Programming the Motorola GM300

I recently purchased a Motorola GM300 on eBay to use as a packet radio in my QTH. The GM300 is a famous classic Motorola radio that can support from 8 to 16 channels depending on the model, and offers a sought-after 16 pin accessory connector on its back, which makes it easy to connect it to modems.

The main issue when receiving one of these old radios, is that the only way to program them is to connect through their RJ45 microphone plug in front, and run a DOS utility that was last updated in 1995.

What makes matters worse is that those radios communicate using non-standard 965 and 7700 baud, for reasons explained at length in this article. And the DOS utility of Motorola did a lot of busy loop waits as part of its protocol implementation and breaks on most modern and fast machines. Needless to say, there is no way you can run it on a modern computer and make it work.

Below are two scope captures I did while I was trying to understand how the radio communicates – modern scopes make this so easy 🙂

 

scope_13 scope_14

USB cable

The first order of business for the GM300 was to build a USB cable to connect to it. There is a lot of discussions on Internet forums around the fact USB cables should be avoided, but this is, I think, mostly related to the fact a lot of cheap USB cables cannot properly support non standard baud rates leading to a ‘it doesn’t work’ kind of scenario.

From an electrical standpoint though, USB is ideal: the radio uses TTL levels, so a standard FTDI to TTL adapter, if you have one in your toolbox, will be a perfect fit.

IMG_20160228_133040

 

The schematics for the adapter couldn’t be simpler:

GM300 simple adapter

GM300 simple adapter

As you can see, no diodes, no active component… I initially tried to be fancy and isolate TX and RX with a 1n4148 diode, but I never managed to make it work, until I just connected TX and RX and added a weak pull-up, which worked like a charm.

The RJ45 pin numbering starts at pin 1 on the left side when you look at the connector from the bottom (where you see the metal pins exposed, not the plastic tab).

Getting the RSS to work

There are two ways of programming the GM300 as of 2016: one is a Windows XP program called “Radio Doctor” which can be found on a Yahoo group. Not much to say about this one, it will connect to COM1 or COM2 and try to read/program a GM300. If you have access to an XP machine, this is an easy way to program the channels.

Note: did you catch the reference to COM1 or COM2 above? Make sure your FTDI adapter does show up as one of those on your machine, and if not, force it! Radio Doctor does not let you pick the COM port, so that’s an important detail.

GM300 RSS

Radio Doctor does not give you access to any of the accessory connector programming though, and you will need to use the Motorola GM300 “RSS” to do this. I am including it below, hoping that Motorola won’t have an issue with this – the last update of this program was 1995: gm300v.5 . Note the tiny 350KB size for a this fine piece of floppy disk era software!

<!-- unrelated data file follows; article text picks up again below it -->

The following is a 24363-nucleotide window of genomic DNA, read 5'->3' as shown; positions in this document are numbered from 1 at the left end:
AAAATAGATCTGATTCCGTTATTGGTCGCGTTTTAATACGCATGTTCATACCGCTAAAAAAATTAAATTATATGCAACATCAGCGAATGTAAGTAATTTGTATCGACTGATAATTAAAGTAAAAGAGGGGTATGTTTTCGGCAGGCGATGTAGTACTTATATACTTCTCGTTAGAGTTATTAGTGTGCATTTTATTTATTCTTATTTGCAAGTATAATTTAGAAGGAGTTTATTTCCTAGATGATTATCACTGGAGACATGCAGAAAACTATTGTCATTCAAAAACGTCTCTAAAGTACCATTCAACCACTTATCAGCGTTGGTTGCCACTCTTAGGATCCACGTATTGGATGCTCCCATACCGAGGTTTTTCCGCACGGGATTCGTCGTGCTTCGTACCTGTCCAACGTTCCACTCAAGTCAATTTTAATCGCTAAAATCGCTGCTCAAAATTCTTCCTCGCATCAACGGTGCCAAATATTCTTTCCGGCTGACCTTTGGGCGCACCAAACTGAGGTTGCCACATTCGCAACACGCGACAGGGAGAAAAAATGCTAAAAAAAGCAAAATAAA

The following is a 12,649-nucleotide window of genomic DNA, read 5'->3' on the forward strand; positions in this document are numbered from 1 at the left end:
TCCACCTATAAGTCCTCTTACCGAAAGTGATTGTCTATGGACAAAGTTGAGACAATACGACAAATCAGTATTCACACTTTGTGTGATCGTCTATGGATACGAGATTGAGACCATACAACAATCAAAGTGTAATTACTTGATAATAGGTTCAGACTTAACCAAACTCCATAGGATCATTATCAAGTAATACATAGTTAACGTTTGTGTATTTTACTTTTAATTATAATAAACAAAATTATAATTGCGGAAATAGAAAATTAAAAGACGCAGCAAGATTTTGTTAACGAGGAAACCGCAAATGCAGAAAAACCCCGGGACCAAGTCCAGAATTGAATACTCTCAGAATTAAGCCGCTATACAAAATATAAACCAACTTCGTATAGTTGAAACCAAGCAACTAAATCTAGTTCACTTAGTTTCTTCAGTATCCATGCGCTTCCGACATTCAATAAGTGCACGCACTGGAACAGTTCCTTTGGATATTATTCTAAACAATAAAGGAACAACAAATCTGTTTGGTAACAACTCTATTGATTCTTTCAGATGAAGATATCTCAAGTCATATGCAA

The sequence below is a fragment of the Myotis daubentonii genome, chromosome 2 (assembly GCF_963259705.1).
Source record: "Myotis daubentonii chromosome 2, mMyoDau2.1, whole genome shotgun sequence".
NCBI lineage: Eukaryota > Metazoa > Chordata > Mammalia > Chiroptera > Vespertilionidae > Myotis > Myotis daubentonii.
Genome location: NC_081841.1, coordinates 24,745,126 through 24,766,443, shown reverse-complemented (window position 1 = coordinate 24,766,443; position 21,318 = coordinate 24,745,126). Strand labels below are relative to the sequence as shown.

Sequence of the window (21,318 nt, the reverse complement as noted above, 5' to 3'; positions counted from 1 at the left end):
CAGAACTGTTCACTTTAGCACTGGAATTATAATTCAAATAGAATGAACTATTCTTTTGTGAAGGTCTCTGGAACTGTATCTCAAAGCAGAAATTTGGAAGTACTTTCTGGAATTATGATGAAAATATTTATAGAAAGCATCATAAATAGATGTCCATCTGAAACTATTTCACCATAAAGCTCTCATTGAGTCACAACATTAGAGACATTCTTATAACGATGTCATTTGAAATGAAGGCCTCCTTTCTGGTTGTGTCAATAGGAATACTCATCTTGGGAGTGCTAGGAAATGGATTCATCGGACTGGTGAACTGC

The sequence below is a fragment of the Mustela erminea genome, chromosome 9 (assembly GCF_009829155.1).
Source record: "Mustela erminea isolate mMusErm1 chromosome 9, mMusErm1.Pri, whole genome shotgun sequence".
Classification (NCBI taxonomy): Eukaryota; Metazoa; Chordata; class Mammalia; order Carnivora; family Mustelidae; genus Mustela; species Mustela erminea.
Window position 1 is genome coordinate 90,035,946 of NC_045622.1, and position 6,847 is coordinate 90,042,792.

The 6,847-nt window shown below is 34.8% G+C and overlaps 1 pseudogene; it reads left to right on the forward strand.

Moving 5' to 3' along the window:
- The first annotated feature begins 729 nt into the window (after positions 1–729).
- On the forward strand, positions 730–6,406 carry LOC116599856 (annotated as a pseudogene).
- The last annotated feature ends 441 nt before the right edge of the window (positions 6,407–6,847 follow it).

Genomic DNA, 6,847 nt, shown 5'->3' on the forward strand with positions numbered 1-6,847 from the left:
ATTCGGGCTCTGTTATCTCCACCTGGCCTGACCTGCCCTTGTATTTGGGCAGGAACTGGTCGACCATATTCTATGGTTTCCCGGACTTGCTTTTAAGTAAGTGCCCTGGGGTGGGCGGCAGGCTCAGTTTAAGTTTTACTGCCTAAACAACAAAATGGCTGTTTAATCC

DosBOX

The RSS will work fine on DosBOX, an MSDOS emulator that was written primarily for gaming. Please refer to the DosBOX manual for basic setup instructions.  As far as the Motorola RSS is concerned:

  • Configure your FTDI serial port as a “real port” in the config file of DosBOX. The config file is well commented.
  • Slow down DosBOX to about 190 “cycles” using ctrl-F11 / ctrl-F12 to simulate an old computer.

With the two point above, you should be able to setup the RSS and do a successful “comms test”, then read and program the radio.

Adding VMWare

In my own case, running on a Mac as my primary computer, I used a Windows XP image on VMWare, then DosBox on VMWare. Works perfectly fine!

2 comments on “Programming the Motorola GM300

  • March 1, 2016 at 02:03
    Permalink

    It’s also not necessary to run DOSBox within VMware, as there are native OS X versions of it, and you can map a USB to serial port through on the mac side.

    Reply
    • March 1, 2016 at 02:52
      Permalink

      Very good point – in my experience, the serial port implementation of the Mac version of DOSBox does not deal properly with the serial port and leaves it at its default baud rate, usually 9600 baud.

      The result is that the GM300 RSS does not actually set the port speed to 960 baud, and the radio does not understand it at all. Have you managed to make DOSBox work with the GM300 RSS on the Mac ?

      Reply

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